What is Wahhabism Meaning, History, Teaching, Ideology | Strange Military Stories

Shaikh Muhammad Ibn Abd Al Wahhab is the founder of Wahabism

Wahhabis actually consider the term pejorative and prefer to call themselves al-Muwahhidun or  al-Tawhid, “Those who uphold the unity of God. By these terms, Wahhabis presume an exclusive claim on Tawhid, The Oneness of God, the fundamental principle of Islam.


What is Wahhabism Meaning, History, Teaching, Ideology | Strange Military Stories

Al Wahab was born in 1703 in Nejd in central Arabia. At the age of 10, Al Wahab learns the Quran and found a lot of discrepancies in what was mentioned in the Quran and what was being practiced in reality. 

AI Wahab noticed people deviating from the path advocated in Quran by worshipping saints and tombs, which were practices that were completely against the Quran. 

AI Wahab began to preach the ideas of the Quran which went against the existing practices of people. 

In 1724, AI Wahab went to Basra in Iraq and found many followers and sympathizers in Basra, among whom were several prominent persons. However, he was asked to leave Basra, In 1727, AI Wahab came back to his village Uyayna in Nejd from Basra. In his village, Al Wahab again began to preach his ideas which were not appreciated by the ruler of Nejd who ordered him into exile. Al Wahab reached a small emirate in Arabia by the name Diriya. The king of Diriya was Mohammad Ibn Saud. 


Al Wahab preached in Diriya, he began to increase his followership. This was not appreciated by Ibn Saud who wanted Al Wahab to leave Diriya, but Ibn Saud's wife, being a follower of Al Wahab, convinced Ibn Saud to let him stay in Diriya. Al Wahab's ideology was based on monotheism. In Kitab at-Tawhid book, Al Wahab explains that Muslims should only follow Allah, and those who believe in one God are true Muslims. He said that all others who are Muslim but believe in practice other than Allah and monotheism live in a state of Jahiliya

Al Wahab demanded conformity to one God or Caliph and advocated that the true followers of unity and monotheism, who are the chosen ones, can eliminate non-true Muslims like Sufis and Shias, and so on. When Al Wahab preached these doctrines in Diriya, Ibn Saud saw in these doctrines a grand design to enforce conformity, gain acceptance, and expand his empire in other emirates of Arabia. 

Ibn Saud began his territorial expansion and conquest over other emirates of Arabia on the pretext of the enforcement of Wahabi doctrine and gave birth to a unified Arabia which was now called Saudi Arabia (derived from the name of Muhammad Ibn Saud).

Wahhabi Teachings Incorporate 

  • The concepts of hejira (flight from non-Wahhabi traditions).
  • takfir (excommunication of other Muslims as infidels).
  • armed jihad as not only permissible but obligatory against unbelievers and non- Wahhabi Muslims, who are stigmatized as mushrikin or idolators.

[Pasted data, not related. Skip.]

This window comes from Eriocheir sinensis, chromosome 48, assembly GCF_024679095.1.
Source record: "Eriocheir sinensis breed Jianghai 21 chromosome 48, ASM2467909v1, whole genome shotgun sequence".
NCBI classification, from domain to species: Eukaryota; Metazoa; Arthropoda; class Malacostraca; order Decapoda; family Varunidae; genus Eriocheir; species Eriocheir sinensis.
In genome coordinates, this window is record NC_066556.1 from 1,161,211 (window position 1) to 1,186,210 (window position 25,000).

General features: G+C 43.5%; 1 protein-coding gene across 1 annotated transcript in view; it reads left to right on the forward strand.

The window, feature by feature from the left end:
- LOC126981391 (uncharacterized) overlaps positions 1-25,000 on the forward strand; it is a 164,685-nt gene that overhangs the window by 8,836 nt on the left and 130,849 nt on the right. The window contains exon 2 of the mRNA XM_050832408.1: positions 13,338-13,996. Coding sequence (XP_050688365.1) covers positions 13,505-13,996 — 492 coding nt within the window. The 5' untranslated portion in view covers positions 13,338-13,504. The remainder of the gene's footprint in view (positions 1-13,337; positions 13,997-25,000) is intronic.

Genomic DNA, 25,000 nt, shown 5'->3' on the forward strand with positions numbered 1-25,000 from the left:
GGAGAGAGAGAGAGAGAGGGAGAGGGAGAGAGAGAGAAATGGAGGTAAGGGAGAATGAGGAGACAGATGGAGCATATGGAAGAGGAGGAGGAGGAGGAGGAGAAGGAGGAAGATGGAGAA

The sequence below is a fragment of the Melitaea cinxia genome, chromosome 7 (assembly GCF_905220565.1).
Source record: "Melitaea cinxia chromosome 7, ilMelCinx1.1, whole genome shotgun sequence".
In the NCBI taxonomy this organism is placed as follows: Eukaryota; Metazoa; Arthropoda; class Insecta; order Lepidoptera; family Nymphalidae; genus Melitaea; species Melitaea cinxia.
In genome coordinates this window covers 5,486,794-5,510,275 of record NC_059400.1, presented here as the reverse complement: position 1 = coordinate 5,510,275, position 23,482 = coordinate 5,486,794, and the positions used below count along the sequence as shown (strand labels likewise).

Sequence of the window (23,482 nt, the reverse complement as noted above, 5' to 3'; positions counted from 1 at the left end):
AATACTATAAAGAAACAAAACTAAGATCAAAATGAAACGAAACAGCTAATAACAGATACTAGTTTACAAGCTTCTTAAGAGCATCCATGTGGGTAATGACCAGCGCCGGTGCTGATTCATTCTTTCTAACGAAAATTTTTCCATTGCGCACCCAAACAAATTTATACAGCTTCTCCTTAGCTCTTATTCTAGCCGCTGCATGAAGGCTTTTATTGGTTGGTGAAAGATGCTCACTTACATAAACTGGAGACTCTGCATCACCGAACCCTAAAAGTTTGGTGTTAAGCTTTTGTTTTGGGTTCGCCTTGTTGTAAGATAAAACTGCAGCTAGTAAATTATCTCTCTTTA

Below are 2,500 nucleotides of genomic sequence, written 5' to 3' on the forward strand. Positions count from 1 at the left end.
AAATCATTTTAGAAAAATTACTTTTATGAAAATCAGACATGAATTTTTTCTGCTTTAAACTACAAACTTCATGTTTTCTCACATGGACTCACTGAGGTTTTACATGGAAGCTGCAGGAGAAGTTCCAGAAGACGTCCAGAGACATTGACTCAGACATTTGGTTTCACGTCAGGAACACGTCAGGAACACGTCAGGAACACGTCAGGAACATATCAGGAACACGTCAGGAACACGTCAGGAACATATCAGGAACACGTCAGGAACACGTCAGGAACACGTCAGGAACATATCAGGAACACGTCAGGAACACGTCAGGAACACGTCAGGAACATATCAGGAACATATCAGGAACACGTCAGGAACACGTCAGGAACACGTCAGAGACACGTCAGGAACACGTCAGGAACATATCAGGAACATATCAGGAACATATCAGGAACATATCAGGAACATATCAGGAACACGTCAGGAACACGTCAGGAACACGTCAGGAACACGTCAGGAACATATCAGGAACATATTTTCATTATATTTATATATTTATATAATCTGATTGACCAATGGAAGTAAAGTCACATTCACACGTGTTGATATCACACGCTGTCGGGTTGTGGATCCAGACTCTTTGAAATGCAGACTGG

Wahhabism owes its influence to a personal and political alliance that Ibn al-Wahhab forged with Muhammad ibn Saud, the ruler of Diriyya, in Najd. Ibn Saud pledged his support to Al-Wahhab in waging jihad against all those who deviated from Wahhabi doctrines in return for religious sanction for his military campaigns. Nevertheless, Wahhabism remained a marginal and heterodox tendency within Islam until Abd al-Azziz ibn Saud expelled the Hashemites from the Hejaz, the region containing the holy cities of Mecca and Medina, and established the Kingdom of Saudi Arabia in 1932.

Ikhwan and Wahabi Ideology

Ikhwan and Wahabi Ideology
Flag of Ikhwan

After the death of Ibn Saud, his successor Abdal Aziz also used territorial expansion and violence to ensure the spread of Wahabi ideology and this is how, after the unification of Saudi Arabia, Wahhabism emerged as the core ideology of the ruling state and ruling family. Abdal Aziz established an army of people named Ikhwan to spread Wahabi ideology through forced coercion. The members of Ikhwan used to slaughter people who did not conform to the Wahabi ideology. 

The Ikhwan soldiers used to wear black clothes, raise black flags, and wear a black robe to cover their faces. It is this Ikhwan spirit that is visible in ISIS today. In the period during the Second World War, the US and Saudi Arabia developed an alliance whereby the US would buy Saudi oil in return for money, arms, and ammunition, and Saudi was allowed to export Wahhabism in the Middle East to gain hegemony in the Middle East. Saudi used the money to provide training to West Asians and also provided support to extremists who Would seek conformity. 

The ideological underpinnings of ISIS, the Taliban, and Al Qaeda trace their roots to Wahhabism. Post the Soviet invasion of Afghanistan in 1979, the CIA revived the Ikhwan spirit, leading to the formation of the Al Qaeda and Saudi Arabia used it to expand its influence and hegemony, while the US used the ideology and its army to contain the Soviet.

Al-Saud (Mid-eighteenth century) 

Abdulaziz (1902 to 1953) 1932-Saudi Arabia is established
King Saud
King Faisal
King Khalid
King Fahd
King Abdullah
King Salman (Since 2015)

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